Troubleshooting CCM

You can troubleshoot cluster connection issues that might occur when you use CCM by referring to the syslog on your Cloudera Manager node for classic clusters and your gateway and Knox nodes for data lake and data hub clusters.

Search for auto-ssh messages to diagnose any connection problems.

For example, CDP can communicate with clusters that are on private subnets with only private IPs without any additional network configuration or setup. However, CDP requires that these clusters have outbound connections to AWS NLBs hosted in the Cloudera's AWS account.

Common cases when connection via CCM fails

The following list includes the most common cases when connection via CCM fails and steps for how to fix the problems.

In all the cases listed below, it is essential to check if the CCM domain name “.ccm.cdp.cloudera.com” has been whitelisted and the port range 6000-6049 has been whitelisted for SSL connections. This is because by default SSL connections are allowed only on the port 443 but connections to the Control Plane via CCM go through the ports in the range 6000-6049.

Reason for connection failure How to fix the problem
You have not whitelisted the NLB domains or the port range 6000-6049 on your VPC. Both the incoming and the outgoing traffic must be allowed from CCM NLB and port ranges.
You are using a transparent proxy and you did not explicitly whitelist NLB domains and the ports on the transparent proxies. If you are using a transparent proxy, you need to explicitly whitelist the NLB domains and the ports on the transparent proxies.
You are using a non-transparent proxy but you did not register it in CDP. If you are using a non-transparent proxy, you need to perform the steps in Setting up a non-transparent proxy in CDP documentation.
Your firewall doesn’t allow traffic to/from NLBs. The firewall configured on your VPC should allow the traffic to/from the NLBs and the port range 6000-6049.
The IPs of the NLB do not fall under the elastic IP CIDR block assigned to CCM NLBs. CCM NLBs have IPs assigned to them which are taken from the CIDR block 44.234.52.96/27.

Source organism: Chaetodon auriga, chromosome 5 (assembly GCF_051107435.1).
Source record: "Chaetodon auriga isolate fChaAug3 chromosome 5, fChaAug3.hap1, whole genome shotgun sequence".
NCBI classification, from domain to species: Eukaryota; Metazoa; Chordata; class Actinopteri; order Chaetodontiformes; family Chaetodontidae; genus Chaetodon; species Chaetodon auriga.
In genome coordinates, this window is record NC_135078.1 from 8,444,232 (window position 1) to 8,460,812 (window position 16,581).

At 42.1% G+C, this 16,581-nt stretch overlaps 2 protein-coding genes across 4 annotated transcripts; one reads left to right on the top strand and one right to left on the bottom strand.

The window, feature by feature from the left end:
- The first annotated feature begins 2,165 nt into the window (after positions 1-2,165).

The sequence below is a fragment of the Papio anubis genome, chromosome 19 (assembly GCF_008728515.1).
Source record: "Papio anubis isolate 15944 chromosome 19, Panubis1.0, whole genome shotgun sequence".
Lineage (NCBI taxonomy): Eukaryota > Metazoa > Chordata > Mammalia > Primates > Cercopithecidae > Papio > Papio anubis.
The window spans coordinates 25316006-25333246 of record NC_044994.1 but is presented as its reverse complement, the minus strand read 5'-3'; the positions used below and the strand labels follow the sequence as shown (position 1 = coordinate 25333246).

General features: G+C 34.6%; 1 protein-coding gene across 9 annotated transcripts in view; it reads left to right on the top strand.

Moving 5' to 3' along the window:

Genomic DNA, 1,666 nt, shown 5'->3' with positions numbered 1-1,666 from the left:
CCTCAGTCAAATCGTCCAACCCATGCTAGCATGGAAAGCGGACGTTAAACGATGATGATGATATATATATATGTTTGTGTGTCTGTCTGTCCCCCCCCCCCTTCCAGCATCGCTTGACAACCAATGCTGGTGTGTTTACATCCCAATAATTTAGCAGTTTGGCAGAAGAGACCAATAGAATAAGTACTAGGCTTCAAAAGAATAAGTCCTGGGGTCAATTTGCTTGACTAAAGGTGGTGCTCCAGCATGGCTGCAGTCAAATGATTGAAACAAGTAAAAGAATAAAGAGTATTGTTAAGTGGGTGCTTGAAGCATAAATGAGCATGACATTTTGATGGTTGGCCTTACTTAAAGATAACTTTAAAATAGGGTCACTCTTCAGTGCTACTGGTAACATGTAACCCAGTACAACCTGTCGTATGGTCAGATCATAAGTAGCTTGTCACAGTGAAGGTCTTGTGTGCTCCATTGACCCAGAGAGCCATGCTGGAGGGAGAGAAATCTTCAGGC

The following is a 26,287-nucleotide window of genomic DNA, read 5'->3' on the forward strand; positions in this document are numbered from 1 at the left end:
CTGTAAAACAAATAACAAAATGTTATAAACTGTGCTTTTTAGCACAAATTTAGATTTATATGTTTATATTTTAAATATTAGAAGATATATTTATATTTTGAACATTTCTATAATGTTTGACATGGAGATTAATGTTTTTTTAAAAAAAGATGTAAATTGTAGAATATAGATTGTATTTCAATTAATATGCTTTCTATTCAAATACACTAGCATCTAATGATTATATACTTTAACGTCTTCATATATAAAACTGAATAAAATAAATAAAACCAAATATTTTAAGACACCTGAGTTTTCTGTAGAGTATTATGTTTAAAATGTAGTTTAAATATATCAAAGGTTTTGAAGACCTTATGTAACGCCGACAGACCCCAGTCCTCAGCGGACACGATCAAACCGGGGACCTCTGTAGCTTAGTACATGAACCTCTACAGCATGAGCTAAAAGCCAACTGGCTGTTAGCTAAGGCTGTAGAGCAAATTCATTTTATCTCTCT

If the NLB assigned to the environment/cluster returns IPs that do not fall under this CIDR block when an nslookup call is made, then the IPs returned need to be explicitly whitelisted so that the traffic from these IPs is allowed in your VPCs.

If you are still unable to determine the root cause and fix the issue, you may consider collecting more information.

Collecting information from the cluster where connection fails

Obtaining relevant information such as the NLB domain name, tunnel type (for example, CM), autossh client logs, and the syslogs from a cluster helps narrow down the root cause.

The following steps explain how to obtain this information.

  1. Check if the autossh process is running on the cluster:
    1. SSH into the node on which the issue is being seen. Execute ps -aux | grep autossh to see if the autossh client responsible for creating the tunnel from the node to CDP is running.
    2. If the process is running, it would show the command similar to:
      autossh -M 0 -o ServerAliveInterval 30 -o ServerAliveCountMax 3 -o UserKnownHostsFile=/etc/ccm/ccm.pub -N -T -R 0.0.0.0:0:localhost:<LOCAL_PORT> -i /tmp/pk.key -p <NLB_PORT> <INITIATOR_ID>@<NLB_HOST_NAME> -vvv
    3. Collect the values of NLB_HOST_NAME, NLB_PORT, INITIATOR_ID from the above step.
    4. Share the collected information with Cloudera support.
  2. Check if the NLB is reachable from the node: